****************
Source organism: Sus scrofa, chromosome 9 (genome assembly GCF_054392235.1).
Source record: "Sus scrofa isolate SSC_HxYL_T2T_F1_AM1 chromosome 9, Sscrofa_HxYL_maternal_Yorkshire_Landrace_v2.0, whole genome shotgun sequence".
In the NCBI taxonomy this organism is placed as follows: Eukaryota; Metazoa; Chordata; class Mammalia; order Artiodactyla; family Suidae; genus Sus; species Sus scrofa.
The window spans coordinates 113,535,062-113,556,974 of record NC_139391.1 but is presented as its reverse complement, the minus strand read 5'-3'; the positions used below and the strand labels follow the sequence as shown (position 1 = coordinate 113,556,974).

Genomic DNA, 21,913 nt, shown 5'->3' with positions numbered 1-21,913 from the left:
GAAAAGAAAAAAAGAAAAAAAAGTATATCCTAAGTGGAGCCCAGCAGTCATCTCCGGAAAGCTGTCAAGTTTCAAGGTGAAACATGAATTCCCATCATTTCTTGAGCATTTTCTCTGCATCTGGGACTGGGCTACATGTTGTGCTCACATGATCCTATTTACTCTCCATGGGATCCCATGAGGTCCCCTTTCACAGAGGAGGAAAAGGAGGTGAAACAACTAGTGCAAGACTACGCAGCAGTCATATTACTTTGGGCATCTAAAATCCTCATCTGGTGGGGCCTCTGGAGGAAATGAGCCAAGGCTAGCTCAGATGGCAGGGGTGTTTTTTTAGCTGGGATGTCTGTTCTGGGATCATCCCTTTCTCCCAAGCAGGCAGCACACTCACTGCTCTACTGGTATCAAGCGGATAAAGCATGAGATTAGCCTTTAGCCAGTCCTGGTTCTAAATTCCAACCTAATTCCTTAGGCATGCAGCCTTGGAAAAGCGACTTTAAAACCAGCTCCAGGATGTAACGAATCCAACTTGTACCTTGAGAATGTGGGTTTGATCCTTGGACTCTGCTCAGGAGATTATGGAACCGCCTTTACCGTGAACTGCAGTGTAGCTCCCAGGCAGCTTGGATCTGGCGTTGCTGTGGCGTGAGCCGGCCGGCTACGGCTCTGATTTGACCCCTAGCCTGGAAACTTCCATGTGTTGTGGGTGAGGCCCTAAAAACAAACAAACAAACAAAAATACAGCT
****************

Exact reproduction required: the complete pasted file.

Source organism: Sus scrofa, chromosome 9 (genome assembly GCF_054392235.1).
Source record: "Sus scrofa isolate SSC_HxYL_T2T_F1_AM1 chromosome 9, Sscrofa_HxYL_maternal_Yorkshire_Landrace_v2.0, whole genome shotgun sequence".
In the NCBI taxonomy this organism is placed as follows: Eukaryota; Metazoa; Chordata; class Mammalia; order Artiodactyla; family Suidae; genus Sus; species Sus scrofa.
The window spans coordinates 113,535,062-113,556,974 of record NC_139391.1 but is presented as its reverse complement, the minus strand read 5'-3'; the positions used below and the strand labels follow the sequence as shown (position 1 = coordinate 113,556,974).

Genomic DNA, 21,913 nt, shown 5'->3' with positions numbered 1-21,913 from the left:
GAAAAGAAAAAAAGAAAAAAAAGTATATCCTAAGTGGAGCCCAGCAGTCATCTCCGGAAAGCTGTCAAGTTTCAAGGTGAAACATGAATTCCCATCATTTCTTGAGCATTTTCTCTGCATCTGGGACTGGGCTACATGTTGTGCTCACATGATCCTATTTACTCTCCATGGGATCCCATGAGGTCCCCTTTCACAGAGGAGGAAAAGGAGGTGAAACAACTAGTGCAAGACTACGCAGCAGTCATATTACTTTGGGCATCTAAAATCCTCATCTGGTGGGGCCTCTGGAGGAAATGAGCCAAGGCTAGCTCAGATGGCAGGGGTGTTTTTTTAGCTGGGATGTCTGTTCTGGGATCATCCCTTTCTCCCAAGCAGGCAGCACACTCACTGCTCTACTGGTATCAAGCGGATAAAGCATGAGATTAGCCTTTAGCCAGTCCTGGTTCTAAATTCCAACCTAATTCCTTAGGCATGCAGCCTTGGAAAAGCGACTTTAAAACCAGCTCCAGGATGTAACGAATCCAACTTGTACCTTGAGAATGTGGGTTTGATCCTTGGACTCTGCTCAGGAGATTATGGAACCGCCTTTACCGTGAACTGCAGTGTAGCTCCCAGGCAGCTTGGATCTGGCGTTGCTGTGGCGTGAGCCGGCCGGCTACGGCTCTGATTTGACCCCTAGCCTGGAAACTTCCATGTGTTGTGGGTGAGGCCCTAAAAACAAACAAACAAACAAAAATACAGCT